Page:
As is the trend for today, this is the Special Edition re-release of The Day After Tomorrow tagged as the All-Access Collector’s Edition. As much of this set is the same as the original release, pieces of this review will be taken from our prior review of The Day After Tomorrow.
Storms both freakish and intense devastate the planet. Climatologist Dennis Quaid realizes that the world is on the brink of a sudden new ice age. As a freezing hurricane descends upon the US, Quaid must struggle through the snow and killing cold to reach a crippled New York City, where his son (Jake Gyllenhaal) is huddled with other survivors in the Public Library.
The science is preposterous rubbish from start to finish, the dialogue is laughable, and the plot very familiar. And yet, this is probably Roland Emmerich’s finest film (is he benefiting from the absence of frequent collaborator Dean Devlin?). The comic relief that so marred Independence Day and (especially) Godzilla is kept to a minimum, and the characters take the catastrophes deadly seriously, and so we are more inclined to do so as well. The special effects are spectacular, the destruction utterly convincing, and there are no phony solutions (such as Mac-compatible aliens) this time around. For disaster movie fans, this is the purest and most satisfying since at least Dante’s Peak.
This time around we get the same Dolby Digital 5.1 and DTS audio tracks found on the previous release. The two tracks are both superb, and the difference between the two barely detectable, if at all. The DTS might have a slightly more resonant bass, but the nuance is minute. In either case, the music has a big, expansive sound, the wind effects will chill you to the bone, and the explosions are deafening. The sound effect placement is superb. For example, when, in the opening scene, the ice cracks in a circle, the sound travels in just that circle around the room. Nicely done.
As is with the audio, the video transfer is the same gorgeous 2.35:1 anamorphic widescreen presentation as found on the previous release (anyone plumping for a fullscreen version is robbing him/herself of stunning vistas of destruction). There is no grain or edge enhancement. The colors are very strong — I don’t remember the sunsets being so beautiful in the theatrical release. If I have one tiny quibble, it’s that some of the flesh tones have exaggerated pink highlights.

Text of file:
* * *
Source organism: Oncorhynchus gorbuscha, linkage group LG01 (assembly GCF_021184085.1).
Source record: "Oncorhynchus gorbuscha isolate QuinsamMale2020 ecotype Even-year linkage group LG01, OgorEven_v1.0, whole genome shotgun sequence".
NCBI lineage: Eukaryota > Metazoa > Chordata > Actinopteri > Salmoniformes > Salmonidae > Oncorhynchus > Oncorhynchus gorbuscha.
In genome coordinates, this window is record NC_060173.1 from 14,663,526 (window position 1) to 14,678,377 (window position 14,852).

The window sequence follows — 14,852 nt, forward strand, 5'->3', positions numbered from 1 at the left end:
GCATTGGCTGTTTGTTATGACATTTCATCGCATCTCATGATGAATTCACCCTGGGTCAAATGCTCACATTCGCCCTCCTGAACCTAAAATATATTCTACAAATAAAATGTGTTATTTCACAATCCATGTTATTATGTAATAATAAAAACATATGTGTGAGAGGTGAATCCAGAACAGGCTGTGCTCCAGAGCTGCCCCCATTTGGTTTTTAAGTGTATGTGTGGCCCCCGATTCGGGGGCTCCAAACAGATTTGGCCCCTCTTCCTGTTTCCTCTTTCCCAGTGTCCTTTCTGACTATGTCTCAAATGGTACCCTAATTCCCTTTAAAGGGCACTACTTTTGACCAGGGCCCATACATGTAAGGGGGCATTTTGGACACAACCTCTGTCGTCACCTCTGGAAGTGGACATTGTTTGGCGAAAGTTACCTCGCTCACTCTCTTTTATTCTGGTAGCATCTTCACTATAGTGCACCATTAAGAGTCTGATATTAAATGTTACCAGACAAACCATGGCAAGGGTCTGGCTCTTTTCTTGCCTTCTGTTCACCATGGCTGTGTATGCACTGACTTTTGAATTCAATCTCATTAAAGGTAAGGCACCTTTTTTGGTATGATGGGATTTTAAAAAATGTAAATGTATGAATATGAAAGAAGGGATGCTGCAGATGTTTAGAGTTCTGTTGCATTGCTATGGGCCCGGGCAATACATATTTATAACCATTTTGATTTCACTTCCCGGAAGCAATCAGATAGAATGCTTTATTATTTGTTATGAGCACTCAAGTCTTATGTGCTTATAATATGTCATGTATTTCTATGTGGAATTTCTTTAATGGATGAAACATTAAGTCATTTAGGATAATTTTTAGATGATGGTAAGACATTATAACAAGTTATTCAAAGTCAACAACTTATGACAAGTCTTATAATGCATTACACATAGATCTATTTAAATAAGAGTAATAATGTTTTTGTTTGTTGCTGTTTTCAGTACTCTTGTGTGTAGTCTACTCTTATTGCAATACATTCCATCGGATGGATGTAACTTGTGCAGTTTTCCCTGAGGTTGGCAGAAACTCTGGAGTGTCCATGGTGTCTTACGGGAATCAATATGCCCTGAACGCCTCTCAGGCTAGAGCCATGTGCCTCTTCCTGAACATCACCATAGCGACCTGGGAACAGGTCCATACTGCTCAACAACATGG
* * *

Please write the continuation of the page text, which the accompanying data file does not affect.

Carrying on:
The Special Features are where this set really shines… and is the only real difference between this release and the original version. The only two extras from the first DVD release also made their way to this set… and they would be two audio commentaries. Emmerich is joined by producer Mark Gordon on the first. Interesting info (such as the fact that they knew damn well that Kenneth Welsh looked like Dick Cheney when they cast him as vice-president) is interrupted too often as the two distract themselves. The other talk is more serious, and certainly technical, as its participants are co- writer Jeffrey Nachmanoff, DP Ueli Steiger, editor David Brenner and production designer Barry Chusid.
The remainder of the new extras are divided into five sections:
- Pre-Production: Here we get a 5-minute “Previsualization” feature, a 7-minute “Pre-Production Meeting” feature, and Storyboard and Concept Art galleries. These extras give you an idea of how the concepts were created from group discussions to low-res computer graphics.
- Production: This section is comprised of a single, 48-minute documentary entitled “Two Kings and a Scribe: A Filmmaking Conversation.” This documentary is a little long for what it is, but some moments of it will be worth checking out.
- Post Production: This section is comprised of three featurettes: “Pushing the Envelope“, “Scoring” & “Audio Anatomy: The Final Mix Interactive Demo“. These featurettes focus on the special effects, the score (go figure), and a helicopter scene sound demonstration. There are also 10 Deleted Scenes that feature optional audio commentary by Emmerich and Gordon. The “Audio Anatomy” and Deleted Scenes are both also carry-overs from the first DVD release for of The Day After Tomorrow.
- The Science: This section also includes only a single extras, an hour-long documentary entitled “The Force of Destiny: The Science and Politics of Climate Change.” This documentary includes interviews with various scientists, environmentalists, and politicians discussing global warming and climate change. Not the most entertaining watch, but interesting none-the-less.
- Trailers and TV Spots: As can be expected, this section includes teasers and trailers for “The Day After Tomorrow,” “Alien Quadrilogy,” “Alien Vs. Predator,” and “Man on Fire.”
An enormously fun disaster movie. And when was the last time one of these things was politically controversial? We live in interesting times. This re-release is worth while only if you are itching for a bunch of new special features, since the audio and video are the same as the previous release.